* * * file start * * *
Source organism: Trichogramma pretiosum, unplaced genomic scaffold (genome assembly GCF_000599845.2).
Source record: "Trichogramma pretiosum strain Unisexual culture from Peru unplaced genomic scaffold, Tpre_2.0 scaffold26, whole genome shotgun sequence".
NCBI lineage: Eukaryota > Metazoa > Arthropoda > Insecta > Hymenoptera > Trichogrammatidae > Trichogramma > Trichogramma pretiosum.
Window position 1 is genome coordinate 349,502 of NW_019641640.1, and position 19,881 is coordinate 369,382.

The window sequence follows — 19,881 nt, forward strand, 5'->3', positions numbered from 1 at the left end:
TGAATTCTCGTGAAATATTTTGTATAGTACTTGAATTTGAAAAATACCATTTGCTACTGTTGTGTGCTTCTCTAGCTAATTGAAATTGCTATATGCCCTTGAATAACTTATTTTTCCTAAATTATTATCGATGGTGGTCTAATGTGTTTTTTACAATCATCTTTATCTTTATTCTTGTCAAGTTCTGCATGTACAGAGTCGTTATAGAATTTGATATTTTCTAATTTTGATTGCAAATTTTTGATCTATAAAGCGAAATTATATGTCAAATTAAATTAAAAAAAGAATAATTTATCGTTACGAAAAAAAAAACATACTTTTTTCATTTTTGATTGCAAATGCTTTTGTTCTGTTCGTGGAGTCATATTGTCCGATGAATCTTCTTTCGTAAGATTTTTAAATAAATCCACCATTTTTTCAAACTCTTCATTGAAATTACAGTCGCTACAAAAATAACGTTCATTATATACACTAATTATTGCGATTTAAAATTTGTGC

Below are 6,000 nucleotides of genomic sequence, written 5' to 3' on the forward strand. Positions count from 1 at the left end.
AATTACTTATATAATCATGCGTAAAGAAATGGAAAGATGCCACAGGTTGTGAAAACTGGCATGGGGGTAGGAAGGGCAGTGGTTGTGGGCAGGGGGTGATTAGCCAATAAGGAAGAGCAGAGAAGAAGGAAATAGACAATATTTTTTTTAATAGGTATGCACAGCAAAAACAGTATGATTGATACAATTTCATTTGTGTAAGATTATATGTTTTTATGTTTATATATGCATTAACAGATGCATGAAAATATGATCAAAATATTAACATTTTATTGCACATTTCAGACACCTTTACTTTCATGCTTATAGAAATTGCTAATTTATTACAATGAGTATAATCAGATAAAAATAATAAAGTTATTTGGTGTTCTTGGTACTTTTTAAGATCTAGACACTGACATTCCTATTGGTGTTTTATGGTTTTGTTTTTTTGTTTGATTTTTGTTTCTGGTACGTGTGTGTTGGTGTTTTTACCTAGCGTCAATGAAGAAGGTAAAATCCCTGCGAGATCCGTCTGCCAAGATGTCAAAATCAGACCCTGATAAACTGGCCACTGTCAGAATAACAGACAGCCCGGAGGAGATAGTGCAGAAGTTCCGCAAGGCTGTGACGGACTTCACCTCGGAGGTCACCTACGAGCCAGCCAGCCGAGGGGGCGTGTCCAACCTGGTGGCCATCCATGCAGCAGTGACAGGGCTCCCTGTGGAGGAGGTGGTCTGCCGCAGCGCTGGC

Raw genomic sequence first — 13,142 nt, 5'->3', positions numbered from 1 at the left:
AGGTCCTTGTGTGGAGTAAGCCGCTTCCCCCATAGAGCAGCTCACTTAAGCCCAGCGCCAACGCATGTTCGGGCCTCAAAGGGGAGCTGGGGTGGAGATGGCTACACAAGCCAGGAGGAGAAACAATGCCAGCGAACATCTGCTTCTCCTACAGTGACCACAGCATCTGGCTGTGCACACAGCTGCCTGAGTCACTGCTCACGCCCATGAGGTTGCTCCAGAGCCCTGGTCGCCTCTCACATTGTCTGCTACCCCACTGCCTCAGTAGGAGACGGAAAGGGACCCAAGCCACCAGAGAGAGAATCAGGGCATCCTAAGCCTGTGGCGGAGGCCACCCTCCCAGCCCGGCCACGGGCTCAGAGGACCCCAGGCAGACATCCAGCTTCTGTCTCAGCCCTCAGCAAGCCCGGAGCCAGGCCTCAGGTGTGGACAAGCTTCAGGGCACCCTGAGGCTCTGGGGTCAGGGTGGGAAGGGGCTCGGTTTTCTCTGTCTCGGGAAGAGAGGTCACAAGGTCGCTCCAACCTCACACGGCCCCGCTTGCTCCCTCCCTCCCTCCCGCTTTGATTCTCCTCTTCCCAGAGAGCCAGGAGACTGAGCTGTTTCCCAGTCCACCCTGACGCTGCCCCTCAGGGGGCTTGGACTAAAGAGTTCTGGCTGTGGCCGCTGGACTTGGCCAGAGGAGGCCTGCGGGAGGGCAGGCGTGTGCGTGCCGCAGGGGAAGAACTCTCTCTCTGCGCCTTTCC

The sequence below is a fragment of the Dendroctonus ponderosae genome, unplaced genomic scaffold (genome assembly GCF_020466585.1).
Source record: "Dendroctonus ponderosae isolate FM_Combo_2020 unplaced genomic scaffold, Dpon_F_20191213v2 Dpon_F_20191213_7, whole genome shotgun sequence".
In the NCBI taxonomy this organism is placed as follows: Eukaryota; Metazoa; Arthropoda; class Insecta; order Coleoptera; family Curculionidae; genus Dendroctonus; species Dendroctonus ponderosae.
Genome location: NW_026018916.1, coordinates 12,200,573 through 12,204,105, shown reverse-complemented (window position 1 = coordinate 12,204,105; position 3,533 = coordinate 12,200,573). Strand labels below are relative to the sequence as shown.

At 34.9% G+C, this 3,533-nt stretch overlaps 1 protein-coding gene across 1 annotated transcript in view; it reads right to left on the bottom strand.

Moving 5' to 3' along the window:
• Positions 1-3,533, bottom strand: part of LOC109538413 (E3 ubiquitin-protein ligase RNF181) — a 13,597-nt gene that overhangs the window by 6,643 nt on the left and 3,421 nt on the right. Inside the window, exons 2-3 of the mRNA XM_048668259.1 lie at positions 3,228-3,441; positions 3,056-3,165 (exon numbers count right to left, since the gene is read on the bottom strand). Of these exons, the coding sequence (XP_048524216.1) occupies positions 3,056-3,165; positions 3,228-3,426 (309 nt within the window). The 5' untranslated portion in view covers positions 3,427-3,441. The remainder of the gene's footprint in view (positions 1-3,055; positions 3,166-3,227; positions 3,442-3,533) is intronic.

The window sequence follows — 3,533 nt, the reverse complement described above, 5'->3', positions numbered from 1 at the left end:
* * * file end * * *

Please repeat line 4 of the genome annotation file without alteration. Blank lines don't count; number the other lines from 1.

Window position 1 is genome coordinate 349,502 of NW_019641640.1, and position 19,881 is coordinate 369,382.